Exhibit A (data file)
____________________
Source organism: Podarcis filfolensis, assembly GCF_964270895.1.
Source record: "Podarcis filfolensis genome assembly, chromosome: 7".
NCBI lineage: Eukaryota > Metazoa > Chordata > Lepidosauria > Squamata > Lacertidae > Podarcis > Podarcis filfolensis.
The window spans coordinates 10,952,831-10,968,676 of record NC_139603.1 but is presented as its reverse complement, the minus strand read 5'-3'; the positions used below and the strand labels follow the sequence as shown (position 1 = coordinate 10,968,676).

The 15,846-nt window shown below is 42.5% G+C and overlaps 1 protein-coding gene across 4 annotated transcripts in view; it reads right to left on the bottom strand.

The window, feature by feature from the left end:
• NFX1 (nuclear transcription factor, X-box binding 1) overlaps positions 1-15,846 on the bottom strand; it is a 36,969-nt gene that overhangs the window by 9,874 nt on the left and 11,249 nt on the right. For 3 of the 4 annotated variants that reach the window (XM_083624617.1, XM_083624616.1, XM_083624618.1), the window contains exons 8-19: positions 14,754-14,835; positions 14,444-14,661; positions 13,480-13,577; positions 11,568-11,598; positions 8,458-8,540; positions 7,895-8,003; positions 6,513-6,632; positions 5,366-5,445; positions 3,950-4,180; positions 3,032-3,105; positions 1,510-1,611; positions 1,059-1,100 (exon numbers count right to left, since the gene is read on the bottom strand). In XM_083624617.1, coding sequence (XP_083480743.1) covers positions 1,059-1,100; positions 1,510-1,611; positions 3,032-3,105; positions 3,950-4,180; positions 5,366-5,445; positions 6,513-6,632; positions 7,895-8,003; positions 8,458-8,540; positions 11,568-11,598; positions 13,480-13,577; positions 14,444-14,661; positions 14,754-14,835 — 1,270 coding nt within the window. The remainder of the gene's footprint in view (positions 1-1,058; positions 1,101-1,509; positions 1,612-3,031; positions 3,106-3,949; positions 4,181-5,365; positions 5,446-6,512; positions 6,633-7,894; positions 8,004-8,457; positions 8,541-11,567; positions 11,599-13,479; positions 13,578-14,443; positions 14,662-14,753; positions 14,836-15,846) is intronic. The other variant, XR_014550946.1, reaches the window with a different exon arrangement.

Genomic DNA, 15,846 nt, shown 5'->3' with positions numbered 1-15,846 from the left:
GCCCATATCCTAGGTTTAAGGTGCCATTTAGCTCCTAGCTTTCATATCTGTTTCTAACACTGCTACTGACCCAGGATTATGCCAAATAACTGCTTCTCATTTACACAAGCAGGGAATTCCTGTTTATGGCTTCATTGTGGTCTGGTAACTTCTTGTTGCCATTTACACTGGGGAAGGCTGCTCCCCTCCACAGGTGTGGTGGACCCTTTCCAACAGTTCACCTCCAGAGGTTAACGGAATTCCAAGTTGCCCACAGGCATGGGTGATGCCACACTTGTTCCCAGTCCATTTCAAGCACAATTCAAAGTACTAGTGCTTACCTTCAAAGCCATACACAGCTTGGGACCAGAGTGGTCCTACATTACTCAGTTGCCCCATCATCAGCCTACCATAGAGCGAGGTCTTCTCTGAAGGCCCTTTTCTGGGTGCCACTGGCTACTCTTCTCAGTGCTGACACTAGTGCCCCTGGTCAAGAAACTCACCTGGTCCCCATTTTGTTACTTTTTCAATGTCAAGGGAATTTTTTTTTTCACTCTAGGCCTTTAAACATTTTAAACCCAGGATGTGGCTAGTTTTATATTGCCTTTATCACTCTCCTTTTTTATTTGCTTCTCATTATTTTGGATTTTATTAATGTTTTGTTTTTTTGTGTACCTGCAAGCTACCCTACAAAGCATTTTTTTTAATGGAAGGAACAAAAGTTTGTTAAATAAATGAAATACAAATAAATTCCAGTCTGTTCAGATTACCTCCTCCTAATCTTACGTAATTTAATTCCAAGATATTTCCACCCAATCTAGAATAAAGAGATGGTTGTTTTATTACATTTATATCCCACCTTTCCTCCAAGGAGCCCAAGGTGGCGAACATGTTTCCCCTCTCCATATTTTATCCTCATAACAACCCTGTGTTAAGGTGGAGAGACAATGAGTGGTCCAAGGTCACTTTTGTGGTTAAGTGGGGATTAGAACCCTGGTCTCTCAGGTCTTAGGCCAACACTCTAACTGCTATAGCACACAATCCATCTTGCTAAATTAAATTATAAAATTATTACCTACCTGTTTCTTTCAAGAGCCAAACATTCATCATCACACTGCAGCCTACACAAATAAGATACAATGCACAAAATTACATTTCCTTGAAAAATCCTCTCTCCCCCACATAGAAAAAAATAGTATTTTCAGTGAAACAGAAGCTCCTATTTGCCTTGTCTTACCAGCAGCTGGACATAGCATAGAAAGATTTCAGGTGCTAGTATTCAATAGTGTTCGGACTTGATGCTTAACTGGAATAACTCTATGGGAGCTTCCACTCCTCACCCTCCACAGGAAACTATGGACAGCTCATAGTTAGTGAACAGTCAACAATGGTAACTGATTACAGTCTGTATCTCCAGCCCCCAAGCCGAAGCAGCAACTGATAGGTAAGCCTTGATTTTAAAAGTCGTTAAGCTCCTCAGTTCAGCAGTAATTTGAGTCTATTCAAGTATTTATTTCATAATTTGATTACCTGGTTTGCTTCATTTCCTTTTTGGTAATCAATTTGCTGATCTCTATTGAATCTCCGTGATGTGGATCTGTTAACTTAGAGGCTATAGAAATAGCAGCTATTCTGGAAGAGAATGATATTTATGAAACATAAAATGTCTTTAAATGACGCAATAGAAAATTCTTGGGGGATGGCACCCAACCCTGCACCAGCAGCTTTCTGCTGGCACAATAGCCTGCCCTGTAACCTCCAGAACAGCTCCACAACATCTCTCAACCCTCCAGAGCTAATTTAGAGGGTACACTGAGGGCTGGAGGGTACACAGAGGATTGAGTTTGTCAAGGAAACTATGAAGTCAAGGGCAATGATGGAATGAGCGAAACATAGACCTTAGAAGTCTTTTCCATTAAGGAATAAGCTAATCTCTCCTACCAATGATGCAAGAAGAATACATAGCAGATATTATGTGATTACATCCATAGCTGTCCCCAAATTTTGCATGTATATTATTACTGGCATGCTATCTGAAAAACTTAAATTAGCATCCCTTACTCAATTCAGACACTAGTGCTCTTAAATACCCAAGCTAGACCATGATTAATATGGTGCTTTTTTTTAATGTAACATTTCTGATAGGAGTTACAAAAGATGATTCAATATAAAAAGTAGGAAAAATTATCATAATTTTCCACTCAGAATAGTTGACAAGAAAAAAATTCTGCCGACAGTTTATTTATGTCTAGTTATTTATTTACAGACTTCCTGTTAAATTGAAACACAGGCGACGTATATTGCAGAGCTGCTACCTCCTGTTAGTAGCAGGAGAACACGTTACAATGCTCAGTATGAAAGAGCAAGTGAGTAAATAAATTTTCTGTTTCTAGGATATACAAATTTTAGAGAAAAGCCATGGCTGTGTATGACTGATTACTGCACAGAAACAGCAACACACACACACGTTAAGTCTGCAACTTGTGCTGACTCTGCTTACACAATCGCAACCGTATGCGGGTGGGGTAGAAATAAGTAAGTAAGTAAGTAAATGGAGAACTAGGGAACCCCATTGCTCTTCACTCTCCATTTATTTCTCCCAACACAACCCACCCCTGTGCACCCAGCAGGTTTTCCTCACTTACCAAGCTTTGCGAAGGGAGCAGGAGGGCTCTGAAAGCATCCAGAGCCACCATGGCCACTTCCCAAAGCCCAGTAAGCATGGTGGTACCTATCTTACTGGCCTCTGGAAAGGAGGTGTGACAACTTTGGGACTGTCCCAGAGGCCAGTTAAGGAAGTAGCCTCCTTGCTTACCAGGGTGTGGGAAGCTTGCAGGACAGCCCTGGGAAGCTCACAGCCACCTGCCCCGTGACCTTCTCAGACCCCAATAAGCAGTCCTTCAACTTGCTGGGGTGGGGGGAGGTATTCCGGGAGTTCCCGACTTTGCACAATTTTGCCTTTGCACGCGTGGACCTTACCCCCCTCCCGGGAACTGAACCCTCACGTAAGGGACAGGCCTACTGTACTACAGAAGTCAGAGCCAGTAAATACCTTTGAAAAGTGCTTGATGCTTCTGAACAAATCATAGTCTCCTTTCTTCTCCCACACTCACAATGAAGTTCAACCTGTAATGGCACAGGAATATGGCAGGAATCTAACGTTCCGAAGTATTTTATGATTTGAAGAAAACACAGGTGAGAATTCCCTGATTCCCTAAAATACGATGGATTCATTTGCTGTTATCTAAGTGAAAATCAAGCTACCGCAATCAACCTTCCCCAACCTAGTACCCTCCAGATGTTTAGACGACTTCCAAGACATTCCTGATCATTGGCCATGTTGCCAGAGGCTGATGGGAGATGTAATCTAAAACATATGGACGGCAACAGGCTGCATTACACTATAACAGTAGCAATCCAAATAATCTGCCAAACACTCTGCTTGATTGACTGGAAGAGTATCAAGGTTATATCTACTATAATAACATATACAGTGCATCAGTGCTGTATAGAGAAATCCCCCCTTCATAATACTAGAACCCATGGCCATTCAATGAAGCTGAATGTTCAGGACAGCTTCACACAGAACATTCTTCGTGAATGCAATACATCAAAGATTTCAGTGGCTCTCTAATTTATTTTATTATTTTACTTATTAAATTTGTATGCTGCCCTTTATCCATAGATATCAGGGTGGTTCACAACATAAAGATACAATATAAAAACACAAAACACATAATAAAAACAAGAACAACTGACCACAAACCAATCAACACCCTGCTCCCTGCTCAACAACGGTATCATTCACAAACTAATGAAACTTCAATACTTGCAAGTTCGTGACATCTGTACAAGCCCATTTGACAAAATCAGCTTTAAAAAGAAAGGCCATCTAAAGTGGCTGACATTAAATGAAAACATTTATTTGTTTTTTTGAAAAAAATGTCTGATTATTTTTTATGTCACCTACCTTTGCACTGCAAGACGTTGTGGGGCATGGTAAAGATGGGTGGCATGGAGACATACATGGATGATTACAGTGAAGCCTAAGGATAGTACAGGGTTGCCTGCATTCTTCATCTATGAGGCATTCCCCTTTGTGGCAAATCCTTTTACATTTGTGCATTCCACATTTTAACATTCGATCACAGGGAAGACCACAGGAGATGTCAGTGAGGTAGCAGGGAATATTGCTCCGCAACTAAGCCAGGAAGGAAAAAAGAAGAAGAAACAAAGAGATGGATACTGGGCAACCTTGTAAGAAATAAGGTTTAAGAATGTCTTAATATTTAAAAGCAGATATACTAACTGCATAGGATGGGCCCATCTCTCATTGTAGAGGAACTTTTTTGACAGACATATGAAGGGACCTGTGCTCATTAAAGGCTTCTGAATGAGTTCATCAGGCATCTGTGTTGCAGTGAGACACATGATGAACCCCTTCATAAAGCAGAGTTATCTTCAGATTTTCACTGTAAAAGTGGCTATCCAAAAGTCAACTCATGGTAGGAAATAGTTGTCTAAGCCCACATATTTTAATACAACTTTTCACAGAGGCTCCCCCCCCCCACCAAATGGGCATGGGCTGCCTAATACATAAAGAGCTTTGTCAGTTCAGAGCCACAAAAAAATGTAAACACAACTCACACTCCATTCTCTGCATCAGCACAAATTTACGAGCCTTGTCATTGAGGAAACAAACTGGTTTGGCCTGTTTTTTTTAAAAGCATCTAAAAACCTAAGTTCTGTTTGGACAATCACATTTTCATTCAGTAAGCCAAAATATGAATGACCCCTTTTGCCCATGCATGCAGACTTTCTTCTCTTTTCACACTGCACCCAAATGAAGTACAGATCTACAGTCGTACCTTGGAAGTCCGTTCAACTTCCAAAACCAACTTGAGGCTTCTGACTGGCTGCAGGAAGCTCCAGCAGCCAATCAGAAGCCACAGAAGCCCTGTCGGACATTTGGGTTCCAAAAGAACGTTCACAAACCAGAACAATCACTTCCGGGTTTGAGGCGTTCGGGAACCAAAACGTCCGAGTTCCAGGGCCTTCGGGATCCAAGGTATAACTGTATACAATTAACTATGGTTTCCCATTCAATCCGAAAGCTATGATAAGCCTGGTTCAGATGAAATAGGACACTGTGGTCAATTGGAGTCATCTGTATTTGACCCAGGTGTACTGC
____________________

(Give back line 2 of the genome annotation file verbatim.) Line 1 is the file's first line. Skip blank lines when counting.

Source record: "Podarcis filfolensis genome assembly, chromosome: 7".